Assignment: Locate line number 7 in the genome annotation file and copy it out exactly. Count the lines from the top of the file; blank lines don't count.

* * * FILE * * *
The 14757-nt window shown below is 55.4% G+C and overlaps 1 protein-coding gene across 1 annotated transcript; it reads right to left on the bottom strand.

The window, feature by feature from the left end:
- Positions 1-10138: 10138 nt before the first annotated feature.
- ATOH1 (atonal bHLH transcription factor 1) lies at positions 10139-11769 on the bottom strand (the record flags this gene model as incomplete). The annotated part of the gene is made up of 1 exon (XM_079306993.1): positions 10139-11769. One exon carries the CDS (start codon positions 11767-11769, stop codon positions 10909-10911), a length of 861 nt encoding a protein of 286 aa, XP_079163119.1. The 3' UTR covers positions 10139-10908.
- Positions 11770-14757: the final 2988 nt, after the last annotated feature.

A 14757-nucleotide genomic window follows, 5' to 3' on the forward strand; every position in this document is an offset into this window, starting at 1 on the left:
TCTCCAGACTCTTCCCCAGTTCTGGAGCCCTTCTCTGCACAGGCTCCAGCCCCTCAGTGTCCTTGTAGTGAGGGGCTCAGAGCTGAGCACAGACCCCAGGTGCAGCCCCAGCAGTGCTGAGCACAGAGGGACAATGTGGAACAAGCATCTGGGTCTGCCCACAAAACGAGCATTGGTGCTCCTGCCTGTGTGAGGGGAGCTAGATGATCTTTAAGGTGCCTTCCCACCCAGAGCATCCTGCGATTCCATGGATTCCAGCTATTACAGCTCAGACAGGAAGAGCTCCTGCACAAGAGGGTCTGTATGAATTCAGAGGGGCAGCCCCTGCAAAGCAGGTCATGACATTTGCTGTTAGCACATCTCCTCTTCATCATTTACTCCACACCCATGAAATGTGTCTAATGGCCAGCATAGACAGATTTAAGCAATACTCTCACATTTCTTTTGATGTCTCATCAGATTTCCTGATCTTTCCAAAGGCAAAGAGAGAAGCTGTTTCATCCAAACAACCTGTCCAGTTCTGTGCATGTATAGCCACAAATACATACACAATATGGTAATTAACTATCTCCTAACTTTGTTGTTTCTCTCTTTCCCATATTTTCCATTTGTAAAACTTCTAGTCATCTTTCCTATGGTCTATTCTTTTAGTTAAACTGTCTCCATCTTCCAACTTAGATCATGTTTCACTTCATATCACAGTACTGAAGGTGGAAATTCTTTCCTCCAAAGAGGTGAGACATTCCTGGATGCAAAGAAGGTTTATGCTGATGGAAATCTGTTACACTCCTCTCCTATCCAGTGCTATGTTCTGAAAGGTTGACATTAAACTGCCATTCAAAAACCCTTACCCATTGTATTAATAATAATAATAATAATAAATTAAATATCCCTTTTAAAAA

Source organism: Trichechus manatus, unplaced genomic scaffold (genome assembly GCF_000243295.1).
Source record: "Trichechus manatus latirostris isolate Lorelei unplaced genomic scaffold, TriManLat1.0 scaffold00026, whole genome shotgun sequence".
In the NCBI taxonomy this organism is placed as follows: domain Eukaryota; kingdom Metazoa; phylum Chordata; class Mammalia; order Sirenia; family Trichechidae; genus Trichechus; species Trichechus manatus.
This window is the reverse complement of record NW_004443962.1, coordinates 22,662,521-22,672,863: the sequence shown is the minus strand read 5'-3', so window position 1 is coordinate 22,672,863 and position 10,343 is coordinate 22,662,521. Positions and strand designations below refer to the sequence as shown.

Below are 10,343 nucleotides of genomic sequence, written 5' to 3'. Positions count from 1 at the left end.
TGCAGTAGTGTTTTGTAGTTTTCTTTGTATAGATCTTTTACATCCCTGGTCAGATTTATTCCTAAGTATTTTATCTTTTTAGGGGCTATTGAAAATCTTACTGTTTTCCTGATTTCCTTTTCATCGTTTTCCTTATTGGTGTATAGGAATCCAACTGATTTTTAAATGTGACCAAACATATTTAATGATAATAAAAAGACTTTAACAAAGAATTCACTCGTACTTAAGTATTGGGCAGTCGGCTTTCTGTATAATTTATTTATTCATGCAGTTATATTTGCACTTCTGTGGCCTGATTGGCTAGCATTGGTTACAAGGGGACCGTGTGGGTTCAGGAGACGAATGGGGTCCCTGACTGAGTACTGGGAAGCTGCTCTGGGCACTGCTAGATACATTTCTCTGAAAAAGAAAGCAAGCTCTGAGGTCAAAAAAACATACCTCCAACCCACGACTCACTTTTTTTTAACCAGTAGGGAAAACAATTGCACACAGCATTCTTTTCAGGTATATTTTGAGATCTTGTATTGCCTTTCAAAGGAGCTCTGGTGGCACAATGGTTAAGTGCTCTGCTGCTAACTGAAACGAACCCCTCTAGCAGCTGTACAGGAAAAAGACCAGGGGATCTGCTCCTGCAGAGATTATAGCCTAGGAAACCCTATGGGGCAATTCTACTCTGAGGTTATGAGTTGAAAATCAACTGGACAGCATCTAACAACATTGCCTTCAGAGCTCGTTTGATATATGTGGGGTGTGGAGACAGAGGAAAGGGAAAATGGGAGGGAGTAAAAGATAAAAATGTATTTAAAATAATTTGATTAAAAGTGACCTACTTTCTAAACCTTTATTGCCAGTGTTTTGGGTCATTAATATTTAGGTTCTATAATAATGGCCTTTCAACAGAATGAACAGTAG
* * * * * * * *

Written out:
TCTCCAGACTCTTCCCCAGTTCTGGAGCCCTTCTCTGCACAGGCTCCAGCCCCTCAGTGTCCTTGTAGTGAGGGGCTCAGAGCTGAGCACAGACCCCAGGTGCAGCCCCAGCAGTGCTGAGCACAGAGGGACAATGTGGAACAAGCATCTGGGTCTGCCCACAAAACGAGCATTGGTGCTCCTGCCTGTGTGAGGGGAGCTAGATGATCTTTAAGGTGCCTTCCCACCCAGAGCATCCTGCGATTCCATGGATTCCAGCTATTACAGCTCAGACAGGAAGAGCTCCTGCACAAGAGGGTCTGTATGAATTCAGAGGGGCAGCCCCTGCAAAGCAGGTCATGACATTTGCTGTTAGCACATCTCCTCTTCATCATTTACTCCACACCCATGAAATGTGTCTAATGGCCAGCATAGACAGATTTAAGCAATACTCTCACATTTCTTTTGATGTCTCATCAGATTTCCTGATCTTTCCAAAGGCAAAGAGAGAAGCTGTTTCATCCAAACAACCTGTCCAGTTCTGTGCATGTATAGCCACAAATACATACACAATATGGTAATTAACTATCTCCTAACTTTGTTGTTTCTCTCTTTCCCATATTTTCCATTTGTAAAACTTCTAGTCATCTTTCCTATGGTCTATTCTTTTAGTTAAACTGTCTCCATCTTCCAACTTAGATCATGTTTCACTTCATATCACAGTACTGAAGGTGGAAATTCTTTCCTCCAAAGAGGTGAGACATTCCTGGATGCAAAGAAGGTTTATGCTGATGGAAATCTGTTACACTCCTCTCCTATCCAGTGCTATGTTCTGAAAGGTTGACATTAAACTGCCATTCAAAAACCCTTACCCATTGTATTAATAATAATAATAATAATAAATTAAATATCCCTTTTAAAAA